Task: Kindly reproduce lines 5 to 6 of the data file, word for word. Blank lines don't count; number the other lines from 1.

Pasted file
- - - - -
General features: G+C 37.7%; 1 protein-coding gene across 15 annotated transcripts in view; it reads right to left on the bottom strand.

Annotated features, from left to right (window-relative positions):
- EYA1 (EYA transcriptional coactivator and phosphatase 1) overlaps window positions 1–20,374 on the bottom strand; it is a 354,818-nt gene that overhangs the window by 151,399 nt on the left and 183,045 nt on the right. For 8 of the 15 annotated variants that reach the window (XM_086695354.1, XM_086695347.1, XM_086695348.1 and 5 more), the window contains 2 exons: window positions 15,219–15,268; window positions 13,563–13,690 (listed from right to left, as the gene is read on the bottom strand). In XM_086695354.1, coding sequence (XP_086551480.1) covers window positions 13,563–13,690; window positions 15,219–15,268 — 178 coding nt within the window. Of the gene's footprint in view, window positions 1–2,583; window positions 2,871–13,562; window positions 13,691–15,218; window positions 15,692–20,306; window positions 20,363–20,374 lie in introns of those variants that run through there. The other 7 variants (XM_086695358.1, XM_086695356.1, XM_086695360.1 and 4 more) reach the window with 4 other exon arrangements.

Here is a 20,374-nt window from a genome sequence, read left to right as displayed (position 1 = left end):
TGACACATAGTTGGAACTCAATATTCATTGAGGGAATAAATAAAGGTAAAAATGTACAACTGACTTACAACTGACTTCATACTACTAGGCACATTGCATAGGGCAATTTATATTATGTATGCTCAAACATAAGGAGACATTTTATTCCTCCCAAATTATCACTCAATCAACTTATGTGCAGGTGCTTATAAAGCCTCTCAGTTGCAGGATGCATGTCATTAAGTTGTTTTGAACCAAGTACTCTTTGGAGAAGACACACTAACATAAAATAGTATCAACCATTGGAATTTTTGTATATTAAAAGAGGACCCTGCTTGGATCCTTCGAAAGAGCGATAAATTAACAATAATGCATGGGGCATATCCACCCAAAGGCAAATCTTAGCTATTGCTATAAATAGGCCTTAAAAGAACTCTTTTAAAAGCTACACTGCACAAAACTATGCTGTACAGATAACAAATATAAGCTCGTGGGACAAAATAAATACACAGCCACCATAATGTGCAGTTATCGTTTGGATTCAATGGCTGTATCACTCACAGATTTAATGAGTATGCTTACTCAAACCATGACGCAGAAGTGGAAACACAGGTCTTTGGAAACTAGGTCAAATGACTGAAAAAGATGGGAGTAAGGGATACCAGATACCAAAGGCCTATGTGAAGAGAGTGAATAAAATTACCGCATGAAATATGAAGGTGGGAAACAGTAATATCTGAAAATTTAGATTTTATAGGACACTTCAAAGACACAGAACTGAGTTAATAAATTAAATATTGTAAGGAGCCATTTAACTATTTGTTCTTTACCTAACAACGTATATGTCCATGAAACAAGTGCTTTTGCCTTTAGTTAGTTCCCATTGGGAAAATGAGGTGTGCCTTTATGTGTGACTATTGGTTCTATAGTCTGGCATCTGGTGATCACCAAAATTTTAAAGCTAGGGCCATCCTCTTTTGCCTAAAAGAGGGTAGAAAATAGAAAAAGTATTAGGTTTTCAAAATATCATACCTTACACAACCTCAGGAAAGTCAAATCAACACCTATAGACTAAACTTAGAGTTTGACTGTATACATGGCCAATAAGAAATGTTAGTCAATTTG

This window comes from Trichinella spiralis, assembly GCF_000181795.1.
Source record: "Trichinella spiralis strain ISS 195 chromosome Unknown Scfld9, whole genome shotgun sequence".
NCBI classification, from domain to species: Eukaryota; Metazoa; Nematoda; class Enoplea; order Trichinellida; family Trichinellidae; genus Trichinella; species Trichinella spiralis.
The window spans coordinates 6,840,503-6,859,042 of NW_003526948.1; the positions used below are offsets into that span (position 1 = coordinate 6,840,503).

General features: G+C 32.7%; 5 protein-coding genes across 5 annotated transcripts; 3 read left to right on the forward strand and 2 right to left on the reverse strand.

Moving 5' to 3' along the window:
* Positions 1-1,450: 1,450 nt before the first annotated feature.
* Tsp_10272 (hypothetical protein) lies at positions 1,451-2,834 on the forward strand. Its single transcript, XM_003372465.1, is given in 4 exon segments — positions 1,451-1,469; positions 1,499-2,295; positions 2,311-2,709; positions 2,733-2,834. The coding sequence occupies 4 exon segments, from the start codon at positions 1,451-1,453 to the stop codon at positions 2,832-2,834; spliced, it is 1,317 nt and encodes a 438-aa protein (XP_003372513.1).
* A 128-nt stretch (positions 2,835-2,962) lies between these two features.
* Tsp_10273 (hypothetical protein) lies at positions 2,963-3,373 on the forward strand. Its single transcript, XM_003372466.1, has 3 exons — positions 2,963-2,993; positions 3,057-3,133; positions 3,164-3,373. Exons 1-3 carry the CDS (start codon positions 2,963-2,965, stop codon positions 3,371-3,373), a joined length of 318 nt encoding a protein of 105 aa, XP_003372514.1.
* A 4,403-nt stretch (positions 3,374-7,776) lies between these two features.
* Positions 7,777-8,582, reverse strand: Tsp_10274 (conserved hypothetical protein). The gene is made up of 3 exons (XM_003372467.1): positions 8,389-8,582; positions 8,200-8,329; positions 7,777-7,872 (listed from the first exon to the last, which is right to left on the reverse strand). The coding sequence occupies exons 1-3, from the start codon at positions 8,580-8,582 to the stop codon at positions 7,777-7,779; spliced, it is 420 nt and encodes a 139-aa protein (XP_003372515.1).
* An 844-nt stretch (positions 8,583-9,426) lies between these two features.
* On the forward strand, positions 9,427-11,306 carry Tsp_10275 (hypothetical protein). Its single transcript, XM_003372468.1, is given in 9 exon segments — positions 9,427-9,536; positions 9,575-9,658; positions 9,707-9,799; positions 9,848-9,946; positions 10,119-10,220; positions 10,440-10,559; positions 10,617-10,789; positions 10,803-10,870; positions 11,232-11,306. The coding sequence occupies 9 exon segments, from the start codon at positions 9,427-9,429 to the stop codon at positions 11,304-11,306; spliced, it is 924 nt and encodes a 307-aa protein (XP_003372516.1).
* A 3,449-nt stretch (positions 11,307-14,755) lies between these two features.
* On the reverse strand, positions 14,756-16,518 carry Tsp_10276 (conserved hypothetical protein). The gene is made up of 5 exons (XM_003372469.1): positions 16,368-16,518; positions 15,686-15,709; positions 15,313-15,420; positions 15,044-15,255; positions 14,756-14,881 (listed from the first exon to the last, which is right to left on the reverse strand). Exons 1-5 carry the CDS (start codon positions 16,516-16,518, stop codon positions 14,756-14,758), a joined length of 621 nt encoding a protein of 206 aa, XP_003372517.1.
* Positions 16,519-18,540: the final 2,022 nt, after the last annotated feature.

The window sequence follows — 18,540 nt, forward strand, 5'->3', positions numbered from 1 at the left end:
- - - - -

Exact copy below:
TGACACATAGTTGGAACTCAATATTCATTGAGGGAATAAATAAAGGTAAAAATGTACAACTGACTTACAACTGACTTCATACTACTAGGCACATTGCATAGGGCAATTTATATTATGTATGCTCAAACATAAGGAGACATTTTATTCCTCCCAAATTATCACTCAATCAACTTATGTGCAGGTGCTTATAAAGCCTCTCAGTTGCAGGATGCATGTCATTAAGTTGTTTTGAACCAAGTACTCTTTGGAGAAGACACACTAACATAAAATAGTATCAACCATTGGAATTTTTGTATATTAAAAGAGGACCCTGCTTGGATCCTTCGAAAGAGCGATAAATTAACAATAATGCATGGGGCATATCCACCCAAAGGCAAATCTTAGCTATTGCTATAAATAGGCCTTAAAAGAACTCTTTTAAAAGCTACACTGCACAAAACTATGCTGTACAGATAACAAATATAAGCTCGTGGGACAAAATAAATACACAGCCACCATAATGTGCAGTTATCGTTTGGATTCAATGGCTGTATCACTCACAGATTTAATGAGTATGCTTACTCAAACCATGACGCAGAAGTGGAAACACAGGTCTTTGGAAACTAGGTCAAATGACTGAAAAAGATGGGAGTAAGGGATACCAGATACCAAAGGCCTATGTGAAGAGAGTGAATAAAATTACCGCATGAAATATGAAGGTGGGAAACAGTAATATCTGAAAATTTAGATTTTATAGGACACTTCAAAGACACAGAACTGAGTTAATAAATTAAATATTGTAAGGAGCCATTTAACTATTTGTTCTTTACCTAACAACGTATATGTCCATGAAACAAGTGCTTTTGCCTTTAGTTAGTTCCCATTGGGAAAATGAGGTGTGCCTTTATGTGTGACTATTGGTTCTATAGTCTGGCATCTGGTGATCACCAAAATTTTAAAGCTAGGGCCATCCTCTTTTGCCTAAAAGAGGGTAGAAAATAGAAAAAGTATTAGGTTTTCAAAATATCATACCTTACACAACCTCAGGAAAGTCAAATCAACACCTATAGACTAAACTTAGAGTTTGACTGTATACATGGCCAATAAGAAATGTTAGTCAATTTG

This window comes from Trichinella spiralis, assembly GCF_000181795.1.